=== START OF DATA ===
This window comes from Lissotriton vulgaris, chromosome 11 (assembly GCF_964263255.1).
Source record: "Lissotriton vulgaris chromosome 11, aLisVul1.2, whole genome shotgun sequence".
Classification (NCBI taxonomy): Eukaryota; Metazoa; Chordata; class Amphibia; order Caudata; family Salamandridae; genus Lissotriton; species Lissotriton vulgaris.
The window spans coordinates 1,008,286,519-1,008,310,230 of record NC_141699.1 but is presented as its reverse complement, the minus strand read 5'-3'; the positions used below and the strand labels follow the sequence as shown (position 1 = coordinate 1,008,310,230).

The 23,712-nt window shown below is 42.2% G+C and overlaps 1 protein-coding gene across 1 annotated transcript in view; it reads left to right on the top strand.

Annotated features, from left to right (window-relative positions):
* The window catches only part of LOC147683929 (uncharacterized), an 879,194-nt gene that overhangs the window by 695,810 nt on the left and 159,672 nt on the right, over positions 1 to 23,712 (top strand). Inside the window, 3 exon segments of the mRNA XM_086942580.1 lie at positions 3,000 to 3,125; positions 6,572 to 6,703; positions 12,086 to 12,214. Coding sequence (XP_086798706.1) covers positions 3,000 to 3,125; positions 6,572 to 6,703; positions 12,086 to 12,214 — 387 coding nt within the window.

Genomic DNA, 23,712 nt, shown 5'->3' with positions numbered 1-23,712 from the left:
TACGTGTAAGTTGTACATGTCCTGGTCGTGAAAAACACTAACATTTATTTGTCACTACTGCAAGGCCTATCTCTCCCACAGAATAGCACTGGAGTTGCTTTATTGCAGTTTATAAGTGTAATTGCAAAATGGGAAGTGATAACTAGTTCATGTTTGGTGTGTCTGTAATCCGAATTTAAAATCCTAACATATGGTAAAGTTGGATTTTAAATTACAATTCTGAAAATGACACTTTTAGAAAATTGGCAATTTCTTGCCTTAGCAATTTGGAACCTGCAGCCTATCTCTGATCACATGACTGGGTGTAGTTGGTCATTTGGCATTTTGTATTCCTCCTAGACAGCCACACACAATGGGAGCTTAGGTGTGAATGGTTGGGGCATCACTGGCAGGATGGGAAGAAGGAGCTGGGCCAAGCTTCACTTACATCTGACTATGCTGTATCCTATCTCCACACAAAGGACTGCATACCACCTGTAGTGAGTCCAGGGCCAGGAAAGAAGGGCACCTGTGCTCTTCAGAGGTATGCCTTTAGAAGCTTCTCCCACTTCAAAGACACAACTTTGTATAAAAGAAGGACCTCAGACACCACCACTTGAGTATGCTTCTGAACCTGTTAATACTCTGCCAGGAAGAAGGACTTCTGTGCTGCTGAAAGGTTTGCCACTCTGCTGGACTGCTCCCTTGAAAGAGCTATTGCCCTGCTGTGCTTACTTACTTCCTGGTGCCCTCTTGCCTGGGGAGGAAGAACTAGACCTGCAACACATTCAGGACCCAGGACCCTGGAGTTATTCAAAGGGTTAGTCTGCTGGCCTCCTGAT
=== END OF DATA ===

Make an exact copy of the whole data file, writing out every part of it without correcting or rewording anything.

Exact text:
This window comes from Lissotriton vulgaris, chromosome 11 (assembly GCF_964263255.1).
Source record: "Lissotriton vulgaris chromosome 11, aLisVul1.2, whole genome shotgun sequence".
Classification (NCBI taxonomy): Eukaryota; Metazoa; Chordata; class Amphibia; order Caudata; family Salamandridae; genus Lissotriton; species Lissotriton vulgaris.
The window spans coordinates 1,008,286,519-1,008,310,230 of record NC_141699.1 but is presented as its reverse complement, the minus strand read 5'-3'; the positions used below and the strand labels follow the sequence as shown (position 1 = coordinate 1,008,310,230).

The 23,712-nt window shown below is 42.2% G+C and overlaps 1 protein-coding gene across 1 annotated transcript in view; it reads left to right on the top strand.

Annotated features, from left to right (window-relative positions):
* The window catches only part of LOC147683929 (uncharacterized), an 879,194-nt gene that overhangs the window by 695,810 nt on the left and 159,672 nt on the right, over positions 1 to 23,712 (top strand). Inside the window, 3 exon segments of the mRNA XM_086942580.1 lie at positions 3,000 to 3,125; positions 6,572 to 6,703; positions 12,086 to 12,214. Coding sequence (XP_086798706.1) covers positions 3,000 to 3,125; positions 6,572 to 6,703; positions 12,086 to 12,214 — 387 coding nt within the window.

Genomic DNA, 23,712 nt, shown 5'->3' with positions numbered 1-23,712 from the left:
TACGTGTAAGTTGTACATGTCCTGGTCGTGAAAAACACTAACATTTATTTGTCACTACTGCAAGGCCTATCTCTCCCACAGAATAGCACTGGAGTTGCTTTATTGCAGTTTATAAGTGTAATTGCAAAATGGGAAGTGATAACTAGTTCATGTTTGGTGTGTCTGTAATCCGAATTTAAAATCCTAACATATGGTAAAGTTGGATTTTAAATTACAATTCTGAAAATGACACTTTTAGAAAATTGGCAATTTCTTGCCTTAGCAATTTGGAACCTGCAGCCTATCTCTGATCACATGACTGGGTGTAGTTGGTCATTTGGCATTTTGTATTCCTCCTAGACAGCCACACACAATGGGAGCTTAGGTGTGAATGGTTGGGGCATCACTGGCAGGATGGGAAGAAGGAGCTGGGCCAAGCTTCACTTACATCTGACTATGCTGTATCCTATCTCCACACAAAGGACTGCATACCACCTGTAGTGAGTCCAGGGCCAGGAAAGAAGGGCACCTGTGCTCTTCAGAGGTATGCCTTTAGAAGCTTCTCCCACTTCAAAGACACAACTTTGTATAAAAGAAGGACCTCAGACACCACCACTTGAGTATGCTTCTGAACCTGTTAATACTCTGCCAGGAAGAAGGACTTCTGTGCTGCTGAAAGGTTTGCCACTCTGCTGGACTGCTCCCTTGAAAGAGCTATTGCCCTGCTGTGCTTACTTACTTCCTGGTGCCCTCTTGCCTGGGGAGGAAGAACTAGACCTGCAACACATTCAGGACCCAGGACCCTGGAGTTATTCAAAGGGTTAGTCTGCTGGCCTCCTGAT